While I appreciate very much that Vice Chancellor Professor Celia Hammond made the effort to attach a personal note to the letter I received from UNDA I do not believe that “We have spent the time since the community session carefully considering all community feedback and comment, re-examining our proposal and reviewing the expert advice received during the design and development stages.”
Fact is that UNDA was unwilling to compromise and will now try to ram through a highly inappropriate building in our heritage precinct, and hence they will lose my support and I will no longer promote UNDA events on Freo’s View or report about them.
I also want to point out to Fremantle Mayor Brad Pettitt and the Councillors that you can not be prominent in the media all the time saying that you want to protect the West End while creating new density infill in the East End, but then approve buildings like this one by the university. This is an unacceptable proposal and needs to be rejected. Your overpaid Design Advisory Panel should have put the boot in before it progressed so far.
I am very passionate about Fremantle’s heritage and will personally actively oppose at the October 2017 election the re-election of sitting members who approve this building and will use this very popular blog to make sure we will get people elected on Council who show more respect for Fremantle’s heritage!
Sometimes I can be an impatient little man, as my premature criticism of the building on the corner of Douro Road and Hulbert Street shows, so no wonder people call me an annoying little shit.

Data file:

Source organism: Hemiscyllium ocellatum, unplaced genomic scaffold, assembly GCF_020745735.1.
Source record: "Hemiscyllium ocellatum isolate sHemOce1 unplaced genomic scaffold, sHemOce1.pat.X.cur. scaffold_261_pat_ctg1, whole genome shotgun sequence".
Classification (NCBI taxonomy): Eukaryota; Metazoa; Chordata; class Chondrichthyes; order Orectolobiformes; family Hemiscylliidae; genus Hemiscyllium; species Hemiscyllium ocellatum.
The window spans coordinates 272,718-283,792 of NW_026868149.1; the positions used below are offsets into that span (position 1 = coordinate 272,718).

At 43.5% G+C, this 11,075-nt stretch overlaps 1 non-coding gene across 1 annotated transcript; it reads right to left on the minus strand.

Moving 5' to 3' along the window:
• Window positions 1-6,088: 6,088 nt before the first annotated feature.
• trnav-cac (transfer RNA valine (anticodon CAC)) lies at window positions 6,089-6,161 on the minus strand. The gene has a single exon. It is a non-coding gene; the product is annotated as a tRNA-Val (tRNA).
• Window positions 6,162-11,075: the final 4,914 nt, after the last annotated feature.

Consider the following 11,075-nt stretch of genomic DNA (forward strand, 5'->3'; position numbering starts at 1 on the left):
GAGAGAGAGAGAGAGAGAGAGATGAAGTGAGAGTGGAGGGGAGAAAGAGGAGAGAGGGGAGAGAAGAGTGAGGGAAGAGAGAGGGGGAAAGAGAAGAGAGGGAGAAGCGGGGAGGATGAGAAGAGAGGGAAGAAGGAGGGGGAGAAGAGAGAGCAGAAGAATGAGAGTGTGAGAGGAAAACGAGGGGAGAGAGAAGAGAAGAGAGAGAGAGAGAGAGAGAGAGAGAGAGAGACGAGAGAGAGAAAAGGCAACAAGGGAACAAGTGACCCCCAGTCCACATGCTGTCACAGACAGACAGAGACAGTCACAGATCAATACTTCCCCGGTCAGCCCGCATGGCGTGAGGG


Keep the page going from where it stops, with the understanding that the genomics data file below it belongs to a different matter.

I was critical about the metal railing of the balconies on that building, but the architects have added a creative and very practical feature that makes well up for it. Large folding louvres can close off all or part of the balconies from the afternoon sun and sea breeze. I really like the warm and arty look of them and how sensible they are in our Freo climate.
There is also a street feature of large planter boxes that duplicate as seats and some glass/wood panels that soften the building sufficiently to make it look attractive from that corner.
Here a few artist’s impressions of what the new buildings at Fremantle’s Kings Square might look like. From my experience one never knows because these creative drawings are often not very precise.
I don’t know how much longer I have to ask Fremantle Council to enforce that 3D images will be supplied with planning applications of significant buildings, especially in the CBD, so that we all know what we are getting, instead of the constant guess work of what buildings might look like.
Also congratulations to Fremantle Mayor Brad Pettitt who received a Honorary Fellowship from the Planning Institute of Australia together with Senator Scott Ludlam and former WA Planning Minister John day.
The two major developments in the Fremantle West End in Pakenham Street finally took off their protective clothes and showed themselves in full today.
The residential building on the corner of Bannister and Pakenham will never be an iconic building and it is not at all outstanding, but the open wide balconies at least don’t make it a suffocating development like the building next to it that looks like a carpark.
As I said to the architect who happened to be there, I would have preferred the industrial looking iron balcony fencing to be in the same red brick instead and frame them better. It is details like that which make a big difference.
I don’t see the height of the building as an issue as the heritage Fowler building opposite it is even higher and there are other tall buildings along that street as my photo shows.
The Quest Hotel building down the road is almost near completion. I don’t mind the overall look, but dislike the blue artwork and I believe the building is three metres too high for that location.